April 12, 2003
SANA, Yemen -- Ten men, including key suspects in the bombing of the USS Cole, escaped from a Yemeni prison Friday, dealing a major blow to the investigation into the bombing blamed on the al-Qaida terrorist network.
A massive manhunt is under way for the men, including two who U.S. counterterrorism officials say played key roles in the attack: Jamal al-Badawi and Fahd Muhammad Ahmad al-Quso.
Al-Badawi allegedly bought the dinghy packed with explosives. It was rammed by suicide bombers into the anchored destroyer refueling on Oct. 12, 2000, in the south Yemeni port of Aden, killing 17 U.S. sailors.
Details of the prison break were few, and officials said the incident was being investigated.
"A few prisoners have escaped, and there is no real evidence of any attack on the place they've been held," Yemeni Foreign Minister Abubakr al Qirbi told the New York Times.
Qirbi said it wasn't clear how many of the missing men connected with the Cole case.
"I think some of them are," said Qirbi, "but we don't have now all the details."
An Interior Ministry official told the Associated Press on condition of anonymity that the fugitives escaped through a hole in a bathroom wall inside the room in which they were being detained.
Earlier, officials close to the investigation told the Associated Press that the men smashed a window and fled.
The different accounts could not immediately be reconciled.
The fugitives were jailed in the central intelligence building in Aden. Prison officers gave the men permission to go to the two-story complex's courtyard for their daily morning break before they escaped, the officials said.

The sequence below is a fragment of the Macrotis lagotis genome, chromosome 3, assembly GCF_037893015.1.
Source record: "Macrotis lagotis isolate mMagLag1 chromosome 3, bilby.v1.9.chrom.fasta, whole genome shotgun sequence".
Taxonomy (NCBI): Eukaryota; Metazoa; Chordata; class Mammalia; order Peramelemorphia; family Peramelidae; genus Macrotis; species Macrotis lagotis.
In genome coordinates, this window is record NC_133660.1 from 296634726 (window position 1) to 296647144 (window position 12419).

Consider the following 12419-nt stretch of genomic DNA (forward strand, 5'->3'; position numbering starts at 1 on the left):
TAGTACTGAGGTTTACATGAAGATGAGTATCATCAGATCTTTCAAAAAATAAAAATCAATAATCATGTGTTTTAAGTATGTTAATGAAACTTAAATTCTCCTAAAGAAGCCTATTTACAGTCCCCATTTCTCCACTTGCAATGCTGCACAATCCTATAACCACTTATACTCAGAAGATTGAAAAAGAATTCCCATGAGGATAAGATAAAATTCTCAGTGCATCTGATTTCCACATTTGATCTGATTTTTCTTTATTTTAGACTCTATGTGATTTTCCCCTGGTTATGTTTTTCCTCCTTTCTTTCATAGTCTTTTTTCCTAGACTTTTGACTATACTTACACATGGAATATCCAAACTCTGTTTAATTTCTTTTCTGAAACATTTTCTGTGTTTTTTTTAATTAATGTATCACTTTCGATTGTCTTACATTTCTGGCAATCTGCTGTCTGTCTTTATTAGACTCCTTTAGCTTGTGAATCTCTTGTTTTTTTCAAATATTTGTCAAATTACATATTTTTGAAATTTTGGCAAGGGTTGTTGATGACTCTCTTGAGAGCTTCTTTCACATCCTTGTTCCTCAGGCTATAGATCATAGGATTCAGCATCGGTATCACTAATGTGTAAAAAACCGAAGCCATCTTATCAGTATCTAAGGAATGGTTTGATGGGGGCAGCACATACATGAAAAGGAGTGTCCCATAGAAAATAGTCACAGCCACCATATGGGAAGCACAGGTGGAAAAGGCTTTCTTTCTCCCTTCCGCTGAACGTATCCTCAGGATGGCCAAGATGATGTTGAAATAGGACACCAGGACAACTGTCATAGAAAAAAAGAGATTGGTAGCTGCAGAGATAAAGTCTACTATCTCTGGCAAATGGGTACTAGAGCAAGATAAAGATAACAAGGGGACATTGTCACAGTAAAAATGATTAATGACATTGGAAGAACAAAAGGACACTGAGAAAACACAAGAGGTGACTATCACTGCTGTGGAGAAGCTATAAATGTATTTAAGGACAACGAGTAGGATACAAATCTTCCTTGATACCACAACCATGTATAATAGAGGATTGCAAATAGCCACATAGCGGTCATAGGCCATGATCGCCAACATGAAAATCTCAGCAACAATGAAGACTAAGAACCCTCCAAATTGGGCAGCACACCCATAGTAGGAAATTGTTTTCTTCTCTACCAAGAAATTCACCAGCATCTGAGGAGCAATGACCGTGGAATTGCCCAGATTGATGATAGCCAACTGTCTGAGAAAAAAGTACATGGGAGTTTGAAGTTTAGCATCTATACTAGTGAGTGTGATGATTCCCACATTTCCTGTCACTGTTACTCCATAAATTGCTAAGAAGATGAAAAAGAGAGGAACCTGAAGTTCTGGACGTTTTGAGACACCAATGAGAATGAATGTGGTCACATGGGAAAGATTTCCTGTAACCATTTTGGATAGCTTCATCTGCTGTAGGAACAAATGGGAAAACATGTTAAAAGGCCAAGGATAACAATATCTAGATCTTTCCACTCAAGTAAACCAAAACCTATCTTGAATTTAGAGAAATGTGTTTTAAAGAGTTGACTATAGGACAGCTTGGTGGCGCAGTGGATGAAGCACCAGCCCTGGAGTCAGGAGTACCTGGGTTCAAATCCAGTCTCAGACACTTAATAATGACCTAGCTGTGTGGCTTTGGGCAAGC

It was unclear whether the men escaped before or after the daily break and whether they were assisted by anyone inside or outside the prison.
Officials said the men might have left Aden for al-Qaida strongholds in Shabwah province. Police searched homes belonging to relatives of the fugitives, officials said.
Photographs of the escapees have been distributed to police officers and intelligence agents. The Interior Ministry official told the Yemeni state news agency, Saba, that a reward was being offered for information leading to the escapees' capture. He did not disclose the amount.
The jailbreak likely will have major repercussions for Yemen's security apparatus, which has come under scrutiny after the Cole bombing and the Sept. 11, 2001, terrorist attacks. The United States has blamed Osama bin Laden's al-Qaida network for both attacks.
Yemen, a tribal-dominated country on the southern tip of the Arabian Peninsula, committed to joining the war on terrorism after the Sept. 11 attacks and has allowed U.S. forces to enter the country and train its military.
In November, a CIA Predator drone fired a missile at a car carrying several suspected al-Qaida operatives, killing Qaed Salim Sinan al-Harethi, bin Laden's top operative in the country.
Yemen is bin Laden's ancestral home and has been an active breeding ground for Islamic militants. In December, a suspected Islamic militant fatally shot three U.S. Christian missionaries working at a Baptist-run hospital in Jibla.
Al-Qaida supporters in Yemen have claimed responsibility for several bombings that have targeted security and government officials during the past few months. In October, a suicide attack on a French oil tanker off the coast killed a Bulgarian crew member.